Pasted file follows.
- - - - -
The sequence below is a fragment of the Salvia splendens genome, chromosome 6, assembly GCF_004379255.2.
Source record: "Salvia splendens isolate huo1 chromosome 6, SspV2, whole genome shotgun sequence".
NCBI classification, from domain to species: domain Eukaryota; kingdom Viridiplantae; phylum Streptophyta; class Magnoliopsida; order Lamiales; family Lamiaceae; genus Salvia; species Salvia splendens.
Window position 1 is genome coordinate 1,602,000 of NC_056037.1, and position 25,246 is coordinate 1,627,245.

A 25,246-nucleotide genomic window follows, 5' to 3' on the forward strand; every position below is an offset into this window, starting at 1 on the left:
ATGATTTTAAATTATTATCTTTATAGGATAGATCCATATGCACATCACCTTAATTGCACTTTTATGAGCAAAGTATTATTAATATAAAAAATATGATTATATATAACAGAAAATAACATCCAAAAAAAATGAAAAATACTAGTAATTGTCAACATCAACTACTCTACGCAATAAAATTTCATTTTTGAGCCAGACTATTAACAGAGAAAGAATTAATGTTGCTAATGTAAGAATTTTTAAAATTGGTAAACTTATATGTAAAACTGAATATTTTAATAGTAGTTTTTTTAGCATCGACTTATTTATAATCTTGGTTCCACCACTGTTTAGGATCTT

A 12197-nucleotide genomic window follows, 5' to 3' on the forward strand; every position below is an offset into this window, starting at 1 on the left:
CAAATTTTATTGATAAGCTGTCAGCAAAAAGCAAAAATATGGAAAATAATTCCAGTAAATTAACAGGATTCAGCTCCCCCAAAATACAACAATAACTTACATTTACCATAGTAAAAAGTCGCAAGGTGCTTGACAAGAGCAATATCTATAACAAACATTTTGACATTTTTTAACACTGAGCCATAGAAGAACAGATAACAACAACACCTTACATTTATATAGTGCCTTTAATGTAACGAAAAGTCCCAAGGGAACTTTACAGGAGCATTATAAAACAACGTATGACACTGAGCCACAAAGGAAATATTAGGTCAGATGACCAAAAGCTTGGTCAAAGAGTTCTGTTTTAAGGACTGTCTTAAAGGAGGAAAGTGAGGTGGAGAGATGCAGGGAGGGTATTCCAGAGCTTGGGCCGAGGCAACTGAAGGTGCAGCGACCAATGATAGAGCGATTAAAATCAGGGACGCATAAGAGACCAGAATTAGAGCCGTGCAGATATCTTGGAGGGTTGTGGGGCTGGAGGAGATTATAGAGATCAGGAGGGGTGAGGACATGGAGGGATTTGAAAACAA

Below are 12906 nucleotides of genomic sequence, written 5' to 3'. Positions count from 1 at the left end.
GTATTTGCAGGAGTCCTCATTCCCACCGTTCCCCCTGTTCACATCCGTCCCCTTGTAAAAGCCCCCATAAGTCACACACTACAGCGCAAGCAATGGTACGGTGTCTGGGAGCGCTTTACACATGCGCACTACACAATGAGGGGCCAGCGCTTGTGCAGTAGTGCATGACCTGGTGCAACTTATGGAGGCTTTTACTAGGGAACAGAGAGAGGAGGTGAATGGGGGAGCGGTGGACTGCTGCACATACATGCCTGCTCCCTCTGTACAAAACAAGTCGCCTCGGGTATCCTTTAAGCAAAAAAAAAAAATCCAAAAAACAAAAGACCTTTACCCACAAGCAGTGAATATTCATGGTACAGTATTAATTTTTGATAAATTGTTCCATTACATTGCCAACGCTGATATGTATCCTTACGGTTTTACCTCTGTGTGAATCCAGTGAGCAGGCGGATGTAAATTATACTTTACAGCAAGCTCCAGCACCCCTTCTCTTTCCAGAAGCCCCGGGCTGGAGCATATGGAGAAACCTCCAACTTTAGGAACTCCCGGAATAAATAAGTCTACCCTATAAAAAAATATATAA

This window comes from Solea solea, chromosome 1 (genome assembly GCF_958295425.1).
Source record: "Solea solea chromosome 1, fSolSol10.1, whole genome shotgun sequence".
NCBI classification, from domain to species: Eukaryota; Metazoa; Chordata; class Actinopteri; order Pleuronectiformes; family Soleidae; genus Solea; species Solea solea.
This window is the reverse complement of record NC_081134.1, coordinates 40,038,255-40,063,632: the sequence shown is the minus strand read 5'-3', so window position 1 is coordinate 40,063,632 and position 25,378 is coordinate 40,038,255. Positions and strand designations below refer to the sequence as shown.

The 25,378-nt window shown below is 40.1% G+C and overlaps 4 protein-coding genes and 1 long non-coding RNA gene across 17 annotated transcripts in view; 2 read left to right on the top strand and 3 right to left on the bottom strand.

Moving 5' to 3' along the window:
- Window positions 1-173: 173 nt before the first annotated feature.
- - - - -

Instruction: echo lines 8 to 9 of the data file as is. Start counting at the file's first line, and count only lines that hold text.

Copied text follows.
CAAATTTTATTGATAAGCTGTCAGCAAAAAGCAAAAATATGGAAAATAATTCCAGTAAATTAACAGGATTCAGCTCCCCCAAAATACAACAATAACTTACATTTACCATAGTAAAAAGTCGCAAGGTGCTTGACAAGAGCAATATCTATAACAAACATTTTGACATTTTTTAACACTGAGCCATAGAAGAACAGATAACAACAACACCTTACATTTATATAGTGCCTTTAATGTAACGAAAAGTCCCAAGGGAACTTTACAGGAGCATTATAAAACAACGTATGACACTGAGCCACAAAGGAAATATTAGGTCAGATGACCAAAAGCTTGGTCAAAGAGTTCTGTTTTAAGGACTGTCTTAAAGGAGGAAAGTGAGGTGGAGAGATGCAGGGAGGGTATTCCAGAGCTTGGGCCGAGGCAACTGAAGGTGCAGCGACCAATGATAGAGCGATTAAAATCAGGGACGCATAAGAGACCAGAATTAGAGCCGTGCAGATATCTTGGAGGGTTGTGGGGCTGGAGGAGATTATAGAGATCAGGAGGGGTGAGGACATGGAGGGATTTGAAAACAA

Below are 12906 nucleotides of genomic sequence, written 5' to 3'. Positions count from 1 at the left end.